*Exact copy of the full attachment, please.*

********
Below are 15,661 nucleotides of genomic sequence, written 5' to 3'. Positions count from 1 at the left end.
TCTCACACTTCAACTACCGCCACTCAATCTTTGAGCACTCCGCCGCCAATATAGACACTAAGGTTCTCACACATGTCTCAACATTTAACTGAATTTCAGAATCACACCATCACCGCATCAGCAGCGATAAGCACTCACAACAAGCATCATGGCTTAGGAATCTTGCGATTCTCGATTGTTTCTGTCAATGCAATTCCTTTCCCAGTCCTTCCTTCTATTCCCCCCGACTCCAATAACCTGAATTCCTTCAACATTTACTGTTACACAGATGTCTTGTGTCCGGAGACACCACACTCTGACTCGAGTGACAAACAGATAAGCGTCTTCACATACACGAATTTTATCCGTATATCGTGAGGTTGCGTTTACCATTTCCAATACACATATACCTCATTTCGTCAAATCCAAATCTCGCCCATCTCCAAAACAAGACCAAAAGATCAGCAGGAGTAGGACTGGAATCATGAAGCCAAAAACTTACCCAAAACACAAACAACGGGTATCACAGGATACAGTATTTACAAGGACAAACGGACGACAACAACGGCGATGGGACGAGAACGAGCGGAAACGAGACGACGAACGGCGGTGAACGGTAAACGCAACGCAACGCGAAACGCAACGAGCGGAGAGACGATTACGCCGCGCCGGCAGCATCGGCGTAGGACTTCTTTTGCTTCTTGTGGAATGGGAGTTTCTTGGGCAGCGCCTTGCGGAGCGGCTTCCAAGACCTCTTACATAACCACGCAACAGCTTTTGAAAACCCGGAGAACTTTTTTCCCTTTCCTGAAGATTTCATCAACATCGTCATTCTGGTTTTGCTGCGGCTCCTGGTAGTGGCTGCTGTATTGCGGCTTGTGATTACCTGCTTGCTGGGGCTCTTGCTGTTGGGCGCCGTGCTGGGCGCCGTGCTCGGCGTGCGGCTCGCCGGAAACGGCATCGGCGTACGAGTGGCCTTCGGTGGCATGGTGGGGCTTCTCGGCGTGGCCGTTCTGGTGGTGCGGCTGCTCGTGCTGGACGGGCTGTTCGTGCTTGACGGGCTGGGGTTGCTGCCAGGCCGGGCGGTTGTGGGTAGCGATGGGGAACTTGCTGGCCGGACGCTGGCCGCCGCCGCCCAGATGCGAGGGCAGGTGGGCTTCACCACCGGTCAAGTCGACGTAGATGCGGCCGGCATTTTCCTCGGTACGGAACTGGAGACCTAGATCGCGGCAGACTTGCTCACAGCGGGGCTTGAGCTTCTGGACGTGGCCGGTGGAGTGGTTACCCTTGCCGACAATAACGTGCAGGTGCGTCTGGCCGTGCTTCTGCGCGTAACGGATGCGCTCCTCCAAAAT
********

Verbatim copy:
Below are 15,661 nucleotides of genomic sequence, written 5' to 3'. Positions count from 1 at the left end.
TCTCACACTTCAACTACCGCCACTCAATCTTTGAGCACTCCGCCGCCAATATAGACACTAAGGTTCTCACACATGTCTCAACATTTAACTGAATTTCAGAATCACACCATCACCGCATCAGCAGCGATAAGCACTCACAACAAGCATCATGGCTTAGGAATCTTGCGATTCTCGATTGTTTCTGTCAATGCAATTCCTTTCCCAGTCCTTCCTTCTATTCCCCCCGACTCCAATAACCTGAATTCCTTCAACATTTACTGTTACACAGATGTCTTGTGTCCGGAGACACCACACTCTGACTCGAGTGACAAACAGATAAGCGTCTTCACATACACGAATTTTATCCGTATATCGTGAGGTTGCGTTTACCATTTCCAATACACATATACCTCATTTCGTCAAATCCAAATCTCGCCCATCTCCAAAACAAGACCAAAAGATCAGCAGGAGTAGGACTGGAATCATGAAGCCAAAAACTTACCCAAAACACAAACAACGGGTATCACAGGATACAGTATTTACAAGGACAAACGGACGACAACAACGGCGATGGGACGAGAACGAGCGGAAACGAGACGACGAACGGCGGTGAACGGTAAACGCAACGCAACGCGAAACGCAACGAGCGGAGAGACGATTACGCCGCGCCGGCAGCATCGGCGTAGGACTTCTTTTGCTTCTTGTGGAATGGGAGTTTCTTGGGCAGCGCCTTGCGGAGCGGCTTCCAAGACCTCTTACATAACCACGCAACAGCTTTTGAAAACCCGGAGAACTTTTTTCCCTTTCCTGAAGATTTCATCAACATCGTCATTCTGGTTTTGCTGCGGCTCCTGGTAGTGGCTGCTGTATTGCGGCTTGTGATTACCTGCTTGCTGGGGCTCTTGCTGTTGGGCGCCGTGCTGGGCGCCGTGCTCGGCGTGCGGCTCGCCGGAAACGGCATCGGCGTACGAGTGGCCTTCGGTGGCATGGTGGGGCTTCTCGGCGTGGCCGTTCTGGTGGTGCGGCTGCTCGTGCTGGACGGGCTGTTCGTGCTTGACGGGCTGGGGTTGCTGCCAGGCCGGGCGGTTGTGGGTAGCGATGGGGAACTTGCTGGCCGGACGCTGGCCGCCGCCGCCCAGATGCGAGGGCAGGTGGGCTTCACCACCGGTCAAGTCGACGTAGATGCGGCCGGCATTTTCCTCGGTACGGAACTGGAGACCTAGATCGCGGCAGACTTGCTCACAGCGGGGCTTGAGCTTCTGGACGTGGCCGGTGGAGTGGTTACCCTTGCCGACAATAACGTGCAGGTGCGTCTGGCCGTGCTTCTGCGCGTAACGGATGCGCTCCTCCAAAAT